U.S. to relinquish part of its controlling role in managing the DNS

It is almost axiomatic in Washington, that the bureaucracy buries news of which it is not proud with a release late in the day on a Friday afternoon. Though it is a bit harsh to say so, one suspects that the Department of Commerce felt that way about its announcement yesterday that the United States would relinquish part of its controlling role in managing the Internet Domain Name System.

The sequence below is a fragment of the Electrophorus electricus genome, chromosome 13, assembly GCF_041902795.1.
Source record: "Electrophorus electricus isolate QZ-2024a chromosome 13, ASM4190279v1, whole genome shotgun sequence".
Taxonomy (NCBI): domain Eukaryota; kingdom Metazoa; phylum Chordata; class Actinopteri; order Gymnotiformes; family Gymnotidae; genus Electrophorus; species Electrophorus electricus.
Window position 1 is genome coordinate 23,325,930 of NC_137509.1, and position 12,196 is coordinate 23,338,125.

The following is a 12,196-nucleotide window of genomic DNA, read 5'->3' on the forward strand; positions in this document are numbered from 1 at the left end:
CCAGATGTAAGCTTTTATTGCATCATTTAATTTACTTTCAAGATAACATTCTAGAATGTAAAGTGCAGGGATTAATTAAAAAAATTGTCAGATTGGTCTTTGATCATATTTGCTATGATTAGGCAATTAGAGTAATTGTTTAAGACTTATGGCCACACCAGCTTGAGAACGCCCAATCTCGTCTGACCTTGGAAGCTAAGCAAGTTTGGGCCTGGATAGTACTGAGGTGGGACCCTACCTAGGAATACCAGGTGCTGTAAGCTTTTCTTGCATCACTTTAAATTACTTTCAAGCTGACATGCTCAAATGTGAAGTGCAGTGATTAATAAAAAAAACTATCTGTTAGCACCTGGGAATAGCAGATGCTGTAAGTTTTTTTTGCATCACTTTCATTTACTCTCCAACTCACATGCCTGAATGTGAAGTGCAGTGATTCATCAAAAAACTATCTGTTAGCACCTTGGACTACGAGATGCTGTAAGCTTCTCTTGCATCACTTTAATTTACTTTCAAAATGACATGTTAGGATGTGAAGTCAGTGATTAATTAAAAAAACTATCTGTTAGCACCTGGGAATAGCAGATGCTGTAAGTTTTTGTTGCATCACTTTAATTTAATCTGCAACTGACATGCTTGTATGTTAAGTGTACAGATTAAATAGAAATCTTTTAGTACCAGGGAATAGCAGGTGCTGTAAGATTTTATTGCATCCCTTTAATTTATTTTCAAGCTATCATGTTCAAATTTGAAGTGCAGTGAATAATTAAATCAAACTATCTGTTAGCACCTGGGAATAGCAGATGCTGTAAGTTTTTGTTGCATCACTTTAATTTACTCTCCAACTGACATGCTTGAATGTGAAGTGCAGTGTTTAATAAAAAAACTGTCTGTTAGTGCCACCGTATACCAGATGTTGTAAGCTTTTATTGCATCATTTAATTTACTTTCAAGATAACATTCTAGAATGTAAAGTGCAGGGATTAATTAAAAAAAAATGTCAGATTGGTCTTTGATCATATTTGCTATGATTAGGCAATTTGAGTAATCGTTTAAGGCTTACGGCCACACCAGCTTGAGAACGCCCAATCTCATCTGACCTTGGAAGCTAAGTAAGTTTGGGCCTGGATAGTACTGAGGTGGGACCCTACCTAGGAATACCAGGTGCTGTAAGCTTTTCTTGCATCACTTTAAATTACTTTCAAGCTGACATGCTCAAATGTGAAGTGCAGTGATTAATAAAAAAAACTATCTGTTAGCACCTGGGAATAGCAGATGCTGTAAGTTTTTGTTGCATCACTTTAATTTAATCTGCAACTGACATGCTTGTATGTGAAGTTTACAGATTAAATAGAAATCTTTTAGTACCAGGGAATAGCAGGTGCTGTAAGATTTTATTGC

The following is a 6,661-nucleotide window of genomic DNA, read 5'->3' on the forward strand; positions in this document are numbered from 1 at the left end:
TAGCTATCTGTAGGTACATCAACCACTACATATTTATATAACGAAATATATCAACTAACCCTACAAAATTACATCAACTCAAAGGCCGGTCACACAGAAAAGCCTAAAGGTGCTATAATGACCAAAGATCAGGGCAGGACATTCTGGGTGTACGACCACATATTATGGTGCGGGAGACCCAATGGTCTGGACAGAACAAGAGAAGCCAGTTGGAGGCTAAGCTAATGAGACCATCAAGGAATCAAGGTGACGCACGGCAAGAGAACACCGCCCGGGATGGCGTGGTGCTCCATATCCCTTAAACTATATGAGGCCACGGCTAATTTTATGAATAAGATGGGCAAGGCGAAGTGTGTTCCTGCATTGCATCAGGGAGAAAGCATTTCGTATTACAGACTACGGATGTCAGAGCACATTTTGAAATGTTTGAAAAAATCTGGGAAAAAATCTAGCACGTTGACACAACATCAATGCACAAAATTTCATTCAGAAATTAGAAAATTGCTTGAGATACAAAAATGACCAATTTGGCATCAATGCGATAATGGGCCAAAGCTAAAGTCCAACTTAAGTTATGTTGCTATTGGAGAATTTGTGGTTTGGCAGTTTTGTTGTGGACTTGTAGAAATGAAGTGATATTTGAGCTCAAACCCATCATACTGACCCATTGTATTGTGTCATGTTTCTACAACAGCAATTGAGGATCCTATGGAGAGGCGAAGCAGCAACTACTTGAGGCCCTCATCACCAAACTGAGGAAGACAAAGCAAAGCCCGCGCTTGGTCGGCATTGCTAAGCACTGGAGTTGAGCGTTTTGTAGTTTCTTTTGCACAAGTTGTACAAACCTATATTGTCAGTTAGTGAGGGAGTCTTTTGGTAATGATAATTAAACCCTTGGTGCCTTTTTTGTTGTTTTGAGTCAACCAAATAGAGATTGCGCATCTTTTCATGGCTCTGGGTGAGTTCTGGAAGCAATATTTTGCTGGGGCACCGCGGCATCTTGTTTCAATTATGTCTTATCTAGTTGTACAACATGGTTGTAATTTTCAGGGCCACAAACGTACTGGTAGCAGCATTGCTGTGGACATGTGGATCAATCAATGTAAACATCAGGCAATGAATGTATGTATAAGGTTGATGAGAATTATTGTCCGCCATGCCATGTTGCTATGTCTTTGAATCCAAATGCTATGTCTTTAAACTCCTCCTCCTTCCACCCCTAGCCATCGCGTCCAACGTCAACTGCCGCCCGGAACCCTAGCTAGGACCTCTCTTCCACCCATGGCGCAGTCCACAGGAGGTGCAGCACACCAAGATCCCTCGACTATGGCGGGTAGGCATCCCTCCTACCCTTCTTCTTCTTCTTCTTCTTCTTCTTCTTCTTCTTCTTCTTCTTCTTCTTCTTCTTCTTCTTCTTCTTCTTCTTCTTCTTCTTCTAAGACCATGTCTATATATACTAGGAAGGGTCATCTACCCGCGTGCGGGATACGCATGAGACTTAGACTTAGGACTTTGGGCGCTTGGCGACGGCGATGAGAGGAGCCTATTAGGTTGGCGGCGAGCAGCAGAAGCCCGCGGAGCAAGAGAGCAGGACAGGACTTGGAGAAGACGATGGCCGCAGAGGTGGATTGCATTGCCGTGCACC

The United States government has asked the Internet Corporation for Assigned Names and Numbers (ICANN) to begin drafting a proposal to transition the National Telecommunications and Information Administration’s (NTIA) responsibility of domain name system (DNS) administration away from the United States. Stepping away from governance of ICANN would mark the final phase of DNS privatization that had been set in motion in 1998 allowing ICANN to operate independently. Conditions for the transition proposal must contain “broad community support” and address four outlined principles. The proposal must “support and enhance the multistakeholder model; maintain the security, stability and resiliency of the Internet DNS; meet the needs of expectation of the global customer and partners of the IANA services; and, maintain openness of the Internet.”

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